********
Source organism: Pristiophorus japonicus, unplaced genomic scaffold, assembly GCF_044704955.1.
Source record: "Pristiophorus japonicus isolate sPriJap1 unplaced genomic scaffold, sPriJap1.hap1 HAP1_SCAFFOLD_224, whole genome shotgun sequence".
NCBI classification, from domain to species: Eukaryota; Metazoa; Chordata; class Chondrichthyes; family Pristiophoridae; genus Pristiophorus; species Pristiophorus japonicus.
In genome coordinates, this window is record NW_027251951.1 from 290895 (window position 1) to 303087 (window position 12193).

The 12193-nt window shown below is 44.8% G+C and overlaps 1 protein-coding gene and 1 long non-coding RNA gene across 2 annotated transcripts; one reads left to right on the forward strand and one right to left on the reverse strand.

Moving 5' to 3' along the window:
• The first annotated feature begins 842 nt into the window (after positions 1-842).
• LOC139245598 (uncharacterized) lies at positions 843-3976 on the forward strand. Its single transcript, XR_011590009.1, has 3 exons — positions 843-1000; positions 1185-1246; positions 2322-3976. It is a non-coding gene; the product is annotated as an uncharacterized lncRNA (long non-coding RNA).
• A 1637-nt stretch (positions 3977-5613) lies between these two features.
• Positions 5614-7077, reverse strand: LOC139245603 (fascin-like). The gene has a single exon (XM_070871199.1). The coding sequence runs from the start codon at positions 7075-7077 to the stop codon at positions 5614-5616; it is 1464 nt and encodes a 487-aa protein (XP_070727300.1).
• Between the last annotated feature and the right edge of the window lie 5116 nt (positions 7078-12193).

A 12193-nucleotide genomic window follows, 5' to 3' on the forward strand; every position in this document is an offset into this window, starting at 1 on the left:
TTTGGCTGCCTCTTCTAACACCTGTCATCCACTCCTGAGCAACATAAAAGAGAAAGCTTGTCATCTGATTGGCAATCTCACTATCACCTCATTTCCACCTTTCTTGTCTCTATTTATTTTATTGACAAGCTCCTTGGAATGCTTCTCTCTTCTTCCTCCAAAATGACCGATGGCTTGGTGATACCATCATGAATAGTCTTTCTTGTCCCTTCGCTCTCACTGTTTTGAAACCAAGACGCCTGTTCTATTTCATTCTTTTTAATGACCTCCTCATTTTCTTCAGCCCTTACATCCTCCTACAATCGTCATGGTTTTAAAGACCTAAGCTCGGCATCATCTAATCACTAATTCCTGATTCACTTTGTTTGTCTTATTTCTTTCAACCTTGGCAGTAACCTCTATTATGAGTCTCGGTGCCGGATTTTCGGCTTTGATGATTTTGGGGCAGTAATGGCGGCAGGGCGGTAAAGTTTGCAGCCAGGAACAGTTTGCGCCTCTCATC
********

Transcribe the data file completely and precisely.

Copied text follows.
Source organism: Pristiophorus japonicus, unplaced genomic scaffold, assembly GCF_044704955.1.
Source record: "Pristiophorus japonicus isolate sPriJap1 unplaced genomic scaffold, sPriJap1.hap1 HAP1_SCAFFOLD_224, whole genome shotgun sequence".
NCBI classification, from domain to species: Eukaryota; Metazoa; Chordata; class Chondrichthyes; family Pristiophoridae; genus Pristiophorus; species Pristiophorus japonicus.
In genome coordinates, this window is record NW_027251951.1 from 290895 (window position 1) to 303087 (window position 12193).

The 12193-nt window shown below is 44.8% G+C and overlaps 1 protein-coding gene and 1 long non-coding RNA gene across 2 annotated transcripts; one reads left to right on the forward strand and one right to left on the reverse strand.

Moving 5' to 3' along the window:
• The first annotated feature begins 842 nt into the window (after positions 1-842).
• LOC139245598 (uncharacterized) lies at positions 843-3976 on the forward strand. Its single transcript, XR_011590009.1, has 3 exons — positions 843-1000; positions 1185-1246; positions 2322-3976. It is a non-coding gene; the product is annotated as an uncharacterized lncRNA (long non-coding RNA).
• A 1637-nt stretch (positions 3977-5613) lies between these two features.
• Positions 5614-7077, reverse strand: LOC139245603 (fascin-like). The gene has a single exon (XM_070871199.1). The coding sequence runs from the start codon at positions 7075-7077 to the stop codon at positions 5614-5616; it is 1464 nt and encodes a 487-aa protein (XP_070727300.1).
• Between the last annotated feature and the right edge of the window lie 5116 nt (positions 7078-12193).

A 12193-nucleotide genomic window follows, 5' to 3' on the forward strand; every position in this document is an offset into this window, starting at 1 on the left:
TTTGGCTGCCTCTTCTAACACCTGTCATCCACTCCTGAGCAACATAAAAGAGAAAGCTTGTCATCTGATTGGCAATCTCACTATCACCTCATTTCCACCTTTCTTGTCTCTATTTATTTTATTGACAAGCTCCTTGGAATGCTTCTCTCTTCTTCCTCCAAAATGACCGATGGCTTGGTGATACCATCATGAATAGTCTTTCTTGTCCCTTCGCTCTCACTGTTTTGAAACCAAGACGCCTGTTCTATTTCATTCTTTTTAATGACCTCCTCATTTTCTTCAGCCCTTACATCCTCCTACAATCGTCATGGTTTTAAAGACCTAAGCTCGGCATCATCTAATCACTAATTCCTGATTCACTTTGTTTGTCTTATTTCTTTCAACCTTGGCAGTAACCTCTATTATGAGTCTCGGTGCCGGATTTTCGGCTTTGATGATTTTGGGGCAGTAATGGCGGCAGGGCGGTAAAGTTTGCAGCCAGGAACAGTTTGCGCCTCTCATC